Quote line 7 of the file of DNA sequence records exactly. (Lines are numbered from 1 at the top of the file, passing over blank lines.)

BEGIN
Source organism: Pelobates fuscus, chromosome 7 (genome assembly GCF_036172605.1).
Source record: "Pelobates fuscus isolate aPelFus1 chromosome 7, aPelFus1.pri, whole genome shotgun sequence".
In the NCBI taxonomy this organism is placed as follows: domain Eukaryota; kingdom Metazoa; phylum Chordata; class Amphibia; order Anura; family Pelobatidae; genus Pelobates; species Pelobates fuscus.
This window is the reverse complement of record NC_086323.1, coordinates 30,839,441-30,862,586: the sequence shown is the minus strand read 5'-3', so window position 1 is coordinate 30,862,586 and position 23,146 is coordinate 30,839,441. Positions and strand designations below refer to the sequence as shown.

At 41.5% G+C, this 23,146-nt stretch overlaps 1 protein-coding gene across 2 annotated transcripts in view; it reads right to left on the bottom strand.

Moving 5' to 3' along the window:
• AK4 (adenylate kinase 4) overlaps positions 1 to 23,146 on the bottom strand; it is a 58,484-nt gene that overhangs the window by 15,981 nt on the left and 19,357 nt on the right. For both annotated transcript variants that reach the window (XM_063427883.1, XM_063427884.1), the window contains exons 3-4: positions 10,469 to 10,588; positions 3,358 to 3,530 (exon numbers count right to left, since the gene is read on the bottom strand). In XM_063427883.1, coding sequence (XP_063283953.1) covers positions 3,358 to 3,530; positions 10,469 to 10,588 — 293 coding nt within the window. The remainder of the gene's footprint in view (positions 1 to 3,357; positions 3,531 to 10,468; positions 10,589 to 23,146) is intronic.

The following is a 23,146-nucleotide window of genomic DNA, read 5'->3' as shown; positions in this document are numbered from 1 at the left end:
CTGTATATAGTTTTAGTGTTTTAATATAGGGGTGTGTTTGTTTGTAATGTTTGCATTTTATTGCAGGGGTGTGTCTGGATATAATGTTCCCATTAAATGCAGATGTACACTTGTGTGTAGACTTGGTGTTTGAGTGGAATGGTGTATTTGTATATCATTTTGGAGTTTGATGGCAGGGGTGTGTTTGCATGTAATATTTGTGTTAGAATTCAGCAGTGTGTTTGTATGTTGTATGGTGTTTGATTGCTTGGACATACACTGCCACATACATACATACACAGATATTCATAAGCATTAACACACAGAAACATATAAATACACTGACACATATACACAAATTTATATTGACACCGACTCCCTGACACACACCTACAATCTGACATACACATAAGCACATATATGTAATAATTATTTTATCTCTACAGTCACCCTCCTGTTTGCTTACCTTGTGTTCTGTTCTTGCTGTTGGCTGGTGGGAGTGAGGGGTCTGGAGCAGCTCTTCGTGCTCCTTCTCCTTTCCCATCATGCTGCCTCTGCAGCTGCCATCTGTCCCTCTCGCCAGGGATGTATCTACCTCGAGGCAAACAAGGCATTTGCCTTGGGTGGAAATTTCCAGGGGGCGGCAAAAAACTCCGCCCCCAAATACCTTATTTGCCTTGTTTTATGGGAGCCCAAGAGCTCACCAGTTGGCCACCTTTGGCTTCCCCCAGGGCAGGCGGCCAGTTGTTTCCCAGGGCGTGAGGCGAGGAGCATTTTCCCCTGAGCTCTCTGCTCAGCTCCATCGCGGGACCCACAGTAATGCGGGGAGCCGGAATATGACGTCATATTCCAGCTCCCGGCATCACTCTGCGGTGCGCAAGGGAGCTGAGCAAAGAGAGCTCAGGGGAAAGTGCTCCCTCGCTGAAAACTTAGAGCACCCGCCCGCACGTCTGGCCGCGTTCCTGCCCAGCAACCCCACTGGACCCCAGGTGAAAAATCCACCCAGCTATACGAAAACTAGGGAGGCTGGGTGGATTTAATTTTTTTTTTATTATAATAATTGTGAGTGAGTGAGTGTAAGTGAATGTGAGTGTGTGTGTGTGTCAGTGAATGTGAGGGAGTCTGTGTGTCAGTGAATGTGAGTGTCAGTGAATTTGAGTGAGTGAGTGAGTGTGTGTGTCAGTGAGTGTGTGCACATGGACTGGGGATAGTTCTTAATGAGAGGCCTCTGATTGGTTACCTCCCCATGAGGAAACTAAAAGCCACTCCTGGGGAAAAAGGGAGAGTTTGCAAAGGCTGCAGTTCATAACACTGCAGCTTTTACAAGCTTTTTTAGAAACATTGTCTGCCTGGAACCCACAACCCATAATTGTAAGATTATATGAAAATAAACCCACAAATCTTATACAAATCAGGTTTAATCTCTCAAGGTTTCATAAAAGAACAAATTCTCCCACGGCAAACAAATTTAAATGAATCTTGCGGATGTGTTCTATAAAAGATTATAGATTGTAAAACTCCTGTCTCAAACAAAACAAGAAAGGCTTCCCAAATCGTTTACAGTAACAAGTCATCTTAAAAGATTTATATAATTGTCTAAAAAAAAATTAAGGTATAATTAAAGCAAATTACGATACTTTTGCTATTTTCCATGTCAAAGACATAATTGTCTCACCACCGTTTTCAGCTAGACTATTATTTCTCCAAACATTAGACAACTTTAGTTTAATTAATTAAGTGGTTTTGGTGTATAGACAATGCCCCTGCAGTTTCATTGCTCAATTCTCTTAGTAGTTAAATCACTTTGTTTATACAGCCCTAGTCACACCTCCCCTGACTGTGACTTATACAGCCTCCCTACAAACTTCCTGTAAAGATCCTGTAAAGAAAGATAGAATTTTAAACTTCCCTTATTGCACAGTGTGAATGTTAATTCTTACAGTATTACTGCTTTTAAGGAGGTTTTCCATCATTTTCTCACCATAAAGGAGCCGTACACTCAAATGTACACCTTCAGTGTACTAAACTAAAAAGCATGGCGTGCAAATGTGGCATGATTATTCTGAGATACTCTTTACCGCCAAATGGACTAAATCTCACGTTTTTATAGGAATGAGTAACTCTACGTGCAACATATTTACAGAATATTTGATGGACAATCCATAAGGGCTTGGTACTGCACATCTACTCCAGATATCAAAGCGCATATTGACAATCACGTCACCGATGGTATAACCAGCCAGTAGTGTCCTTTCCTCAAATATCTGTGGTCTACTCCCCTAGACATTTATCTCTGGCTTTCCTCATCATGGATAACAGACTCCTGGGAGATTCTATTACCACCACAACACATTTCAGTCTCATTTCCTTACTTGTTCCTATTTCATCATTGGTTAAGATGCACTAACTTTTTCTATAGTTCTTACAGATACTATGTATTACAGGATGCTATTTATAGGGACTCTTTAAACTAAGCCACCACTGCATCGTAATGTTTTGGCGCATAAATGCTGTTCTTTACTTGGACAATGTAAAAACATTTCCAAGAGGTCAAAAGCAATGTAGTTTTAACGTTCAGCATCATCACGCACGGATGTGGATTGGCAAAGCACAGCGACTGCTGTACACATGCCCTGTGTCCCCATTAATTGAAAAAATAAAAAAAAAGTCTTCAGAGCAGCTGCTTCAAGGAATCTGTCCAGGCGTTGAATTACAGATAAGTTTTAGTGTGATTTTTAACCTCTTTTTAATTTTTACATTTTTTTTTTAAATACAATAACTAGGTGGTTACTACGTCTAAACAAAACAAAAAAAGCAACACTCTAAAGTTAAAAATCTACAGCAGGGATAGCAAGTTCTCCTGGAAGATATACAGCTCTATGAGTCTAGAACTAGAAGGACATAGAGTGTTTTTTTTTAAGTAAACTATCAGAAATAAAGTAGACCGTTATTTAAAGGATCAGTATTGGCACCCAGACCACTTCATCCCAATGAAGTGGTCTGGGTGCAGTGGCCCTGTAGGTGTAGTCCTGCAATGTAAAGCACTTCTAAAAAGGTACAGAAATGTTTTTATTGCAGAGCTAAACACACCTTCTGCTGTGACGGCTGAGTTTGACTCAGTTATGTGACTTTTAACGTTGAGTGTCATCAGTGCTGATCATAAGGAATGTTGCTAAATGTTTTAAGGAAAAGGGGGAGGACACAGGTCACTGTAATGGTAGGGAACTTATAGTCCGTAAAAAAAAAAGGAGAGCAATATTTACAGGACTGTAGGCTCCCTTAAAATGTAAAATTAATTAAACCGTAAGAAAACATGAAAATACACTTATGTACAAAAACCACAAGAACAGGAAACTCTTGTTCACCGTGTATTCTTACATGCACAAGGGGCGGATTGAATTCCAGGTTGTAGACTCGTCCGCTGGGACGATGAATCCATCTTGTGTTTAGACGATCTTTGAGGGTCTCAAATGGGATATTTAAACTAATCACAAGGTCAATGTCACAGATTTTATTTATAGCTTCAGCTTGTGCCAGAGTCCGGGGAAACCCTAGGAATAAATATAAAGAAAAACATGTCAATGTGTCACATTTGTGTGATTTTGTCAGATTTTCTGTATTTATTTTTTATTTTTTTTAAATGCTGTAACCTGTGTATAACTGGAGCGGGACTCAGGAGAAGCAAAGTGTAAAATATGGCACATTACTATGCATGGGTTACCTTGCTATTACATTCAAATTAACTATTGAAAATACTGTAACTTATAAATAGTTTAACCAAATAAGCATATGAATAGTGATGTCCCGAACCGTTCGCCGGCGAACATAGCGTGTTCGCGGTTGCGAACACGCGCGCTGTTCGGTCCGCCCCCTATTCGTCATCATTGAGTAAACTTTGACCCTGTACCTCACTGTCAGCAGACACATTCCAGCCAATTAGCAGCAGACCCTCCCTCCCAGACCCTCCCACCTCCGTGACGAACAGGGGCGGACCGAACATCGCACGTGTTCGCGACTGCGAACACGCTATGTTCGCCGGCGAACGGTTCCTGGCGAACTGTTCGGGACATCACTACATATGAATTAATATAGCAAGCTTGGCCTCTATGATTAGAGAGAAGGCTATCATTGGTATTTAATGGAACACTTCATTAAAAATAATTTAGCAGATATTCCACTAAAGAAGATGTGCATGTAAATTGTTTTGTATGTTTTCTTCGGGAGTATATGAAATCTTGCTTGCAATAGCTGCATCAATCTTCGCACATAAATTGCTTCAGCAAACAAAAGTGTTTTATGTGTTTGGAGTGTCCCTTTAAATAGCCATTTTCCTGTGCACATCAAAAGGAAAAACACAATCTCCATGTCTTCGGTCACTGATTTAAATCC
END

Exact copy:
• AK4 (adenylate kinase 4) overlaps positions 1 to 23,146 on the bottom strand; it is a 58,484-nt gene that overhangs the window by 15,981 nt on the left and 19,357 nt on the right. For both annotated transcript variants that reach the window (XM_063427883.1, XM_063427884.1), the window contains exons 3-4: positions 10,469 to 10,588; positions 3,358 to 3,530 (exon numbers count right to left, since the gene is read on the bottom strand). In XM_063427883.1, coding sequence (XP_063283953.1) covers positions 3,358 to 3,530; positions 10,469 to 10,588 — 293 coding nt within the window. The remainder of the gene's footprint in view (positions 1 to 3,357; positions 3,531 to 10,468; positions 10,589 to 23,146) is intronic.